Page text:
RIGZONE - BW Pioneer FPSO on Track for GOM Operations in 2010

Lots more details on what will soon to be the first FPSO in the Gulf. AFRAmax, double hull, oil tanker of relatively new (1992) construction.

Tanker collision off Texas spills fuel into Gulf | Reuters

One of the concerns I've had about the new FPSO is about all those lighterning operations where tankers saddle up alongside each other to offload crude. I've never heard of a spill, until now. It's interesting that the tanker that caused the spill was a Russian-built vessel. I'd like to see what the Board of Inquiry says the cause was.


New Trend: Flammable Tap Water » INFRASTRUCTURIST

Natural Gas gets into aquifer from poor seal around well casing. Used to be more common than you think. This is one of the reasons why New York has taken such an interest about what chemicals are used in Hydrofracking (PDF).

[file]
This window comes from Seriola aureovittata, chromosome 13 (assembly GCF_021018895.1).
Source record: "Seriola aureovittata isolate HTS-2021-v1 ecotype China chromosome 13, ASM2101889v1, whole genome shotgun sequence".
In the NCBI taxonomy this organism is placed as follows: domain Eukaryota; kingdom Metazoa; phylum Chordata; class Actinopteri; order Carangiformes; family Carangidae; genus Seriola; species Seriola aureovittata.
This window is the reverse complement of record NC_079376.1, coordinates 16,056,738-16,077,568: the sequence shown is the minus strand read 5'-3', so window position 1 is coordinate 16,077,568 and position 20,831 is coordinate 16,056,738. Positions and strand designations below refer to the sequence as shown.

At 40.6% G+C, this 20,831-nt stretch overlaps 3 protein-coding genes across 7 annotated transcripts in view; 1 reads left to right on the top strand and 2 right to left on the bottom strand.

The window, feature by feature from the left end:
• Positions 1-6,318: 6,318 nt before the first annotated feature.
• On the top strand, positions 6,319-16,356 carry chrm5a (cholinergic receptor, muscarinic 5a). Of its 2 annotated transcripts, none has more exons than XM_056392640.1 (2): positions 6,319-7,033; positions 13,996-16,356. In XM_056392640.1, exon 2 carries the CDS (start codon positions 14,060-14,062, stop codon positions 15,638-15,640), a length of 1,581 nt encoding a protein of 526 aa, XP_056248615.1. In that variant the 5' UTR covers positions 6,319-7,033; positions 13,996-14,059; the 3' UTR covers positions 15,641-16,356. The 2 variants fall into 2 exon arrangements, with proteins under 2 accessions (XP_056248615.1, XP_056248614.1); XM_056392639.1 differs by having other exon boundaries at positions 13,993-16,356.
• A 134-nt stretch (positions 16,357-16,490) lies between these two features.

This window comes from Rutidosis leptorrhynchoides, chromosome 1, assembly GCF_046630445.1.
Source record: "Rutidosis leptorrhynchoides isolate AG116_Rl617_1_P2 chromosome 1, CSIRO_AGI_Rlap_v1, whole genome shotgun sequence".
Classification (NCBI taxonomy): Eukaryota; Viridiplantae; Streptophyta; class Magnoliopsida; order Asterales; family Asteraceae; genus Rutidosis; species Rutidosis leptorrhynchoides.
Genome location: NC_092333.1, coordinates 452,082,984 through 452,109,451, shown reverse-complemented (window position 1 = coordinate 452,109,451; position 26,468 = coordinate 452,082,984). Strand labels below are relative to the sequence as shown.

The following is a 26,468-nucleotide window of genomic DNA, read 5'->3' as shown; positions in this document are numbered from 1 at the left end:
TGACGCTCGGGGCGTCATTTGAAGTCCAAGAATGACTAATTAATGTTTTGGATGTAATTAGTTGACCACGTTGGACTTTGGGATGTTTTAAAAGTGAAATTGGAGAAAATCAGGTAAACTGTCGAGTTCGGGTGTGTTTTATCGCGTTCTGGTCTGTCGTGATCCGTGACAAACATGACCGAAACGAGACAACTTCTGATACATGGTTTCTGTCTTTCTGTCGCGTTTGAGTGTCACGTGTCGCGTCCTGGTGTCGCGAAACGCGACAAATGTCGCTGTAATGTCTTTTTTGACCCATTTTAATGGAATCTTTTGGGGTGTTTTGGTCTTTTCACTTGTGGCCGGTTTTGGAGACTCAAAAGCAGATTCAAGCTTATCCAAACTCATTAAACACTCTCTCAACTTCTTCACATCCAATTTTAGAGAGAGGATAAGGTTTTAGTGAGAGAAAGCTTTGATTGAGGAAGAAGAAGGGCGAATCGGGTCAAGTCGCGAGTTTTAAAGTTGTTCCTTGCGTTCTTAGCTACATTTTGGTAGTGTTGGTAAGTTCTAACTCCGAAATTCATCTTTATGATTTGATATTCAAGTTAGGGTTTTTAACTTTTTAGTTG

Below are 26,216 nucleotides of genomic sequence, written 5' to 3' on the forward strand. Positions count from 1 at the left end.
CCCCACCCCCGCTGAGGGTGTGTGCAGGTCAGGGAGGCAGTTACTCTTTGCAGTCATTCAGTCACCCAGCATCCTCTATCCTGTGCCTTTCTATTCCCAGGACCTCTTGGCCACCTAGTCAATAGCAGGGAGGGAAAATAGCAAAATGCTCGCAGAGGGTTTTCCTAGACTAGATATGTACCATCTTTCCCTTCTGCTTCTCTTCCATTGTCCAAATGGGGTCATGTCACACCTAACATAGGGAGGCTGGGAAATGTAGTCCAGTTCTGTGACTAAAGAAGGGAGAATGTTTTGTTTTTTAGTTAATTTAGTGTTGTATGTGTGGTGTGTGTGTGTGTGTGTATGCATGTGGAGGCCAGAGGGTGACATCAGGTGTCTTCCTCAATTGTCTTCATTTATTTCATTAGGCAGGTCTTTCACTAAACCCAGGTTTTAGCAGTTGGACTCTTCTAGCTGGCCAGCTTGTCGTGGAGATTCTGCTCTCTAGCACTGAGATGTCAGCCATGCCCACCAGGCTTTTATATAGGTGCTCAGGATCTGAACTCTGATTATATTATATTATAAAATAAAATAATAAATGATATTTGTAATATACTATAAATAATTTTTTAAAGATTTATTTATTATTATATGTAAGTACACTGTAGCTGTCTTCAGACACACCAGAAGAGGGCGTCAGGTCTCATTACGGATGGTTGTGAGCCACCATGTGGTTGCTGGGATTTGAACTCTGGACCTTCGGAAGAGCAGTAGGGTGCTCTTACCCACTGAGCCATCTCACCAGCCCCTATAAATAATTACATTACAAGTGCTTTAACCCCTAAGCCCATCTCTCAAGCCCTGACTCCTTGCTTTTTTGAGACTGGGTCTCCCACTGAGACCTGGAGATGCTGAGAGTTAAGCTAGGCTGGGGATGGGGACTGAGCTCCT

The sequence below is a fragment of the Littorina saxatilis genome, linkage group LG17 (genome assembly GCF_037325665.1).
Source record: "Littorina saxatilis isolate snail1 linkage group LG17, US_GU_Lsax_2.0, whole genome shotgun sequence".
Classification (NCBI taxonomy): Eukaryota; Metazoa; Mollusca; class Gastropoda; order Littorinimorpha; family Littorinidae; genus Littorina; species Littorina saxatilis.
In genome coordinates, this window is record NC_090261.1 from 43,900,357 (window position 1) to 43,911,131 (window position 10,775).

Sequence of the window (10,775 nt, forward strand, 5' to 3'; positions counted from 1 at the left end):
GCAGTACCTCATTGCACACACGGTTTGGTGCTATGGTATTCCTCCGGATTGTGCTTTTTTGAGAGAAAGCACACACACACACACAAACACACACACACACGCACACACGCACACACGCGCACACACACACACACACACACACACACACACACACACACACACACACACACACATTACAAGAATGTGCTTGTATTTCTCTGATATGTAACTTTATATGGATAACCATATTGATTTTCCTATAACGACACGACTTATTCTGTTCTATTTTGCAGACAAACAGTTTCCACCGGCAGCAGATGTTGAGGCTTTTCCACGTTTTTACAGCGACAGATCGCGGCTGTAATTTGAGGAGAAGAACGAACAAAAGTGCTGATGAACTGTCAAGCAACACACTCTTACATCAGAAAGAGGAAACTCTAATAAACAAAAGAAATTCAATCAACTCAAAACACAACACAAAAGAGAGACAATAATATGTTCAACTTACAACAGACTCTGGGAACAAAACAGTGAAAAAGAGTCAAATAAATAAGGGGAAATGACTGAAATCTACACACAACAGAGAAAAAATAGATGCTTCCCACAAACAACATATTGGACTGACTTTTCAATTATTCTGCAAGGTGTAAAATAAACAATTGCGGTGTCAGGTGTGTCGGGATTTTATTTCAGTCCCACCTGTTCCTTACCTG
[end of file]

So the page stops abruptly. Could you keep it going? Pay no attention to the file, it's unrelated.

Tuesday, October 27, 2009

How to make people take the stairs

A group of Volkswagen engineers was tasked with figuring out how to encourage people to take the stairs instead of the escalator. Here's what they came up with:

Quote of the Day - 27 October 2009

Storm threat to New Orleans out of our control, says general | World news | The Guardian

"If you ask can I protect the city, the answer is no. Can I reduce the risk? Yes. "We can develop better early warning systems, better evacuation plans, better levees to hold back most of the water, but we cannot stop levees being overtopped and the city flooded." He declined to say whether this meant the city should be abandoned altogether and relocated inland. "That is outside my brief," he said.

Saturday, October 17, 2009

Economic News of Note - 17 Oct 2009

Birth-Rate Study: In Recession, Fewer Women Having Kids - TIME

Another casualty of the recession: Birthrates. US Birthrate down more than 2%.

Apple joins Chamber of Commerce exodus over climate change scepticism | Environment |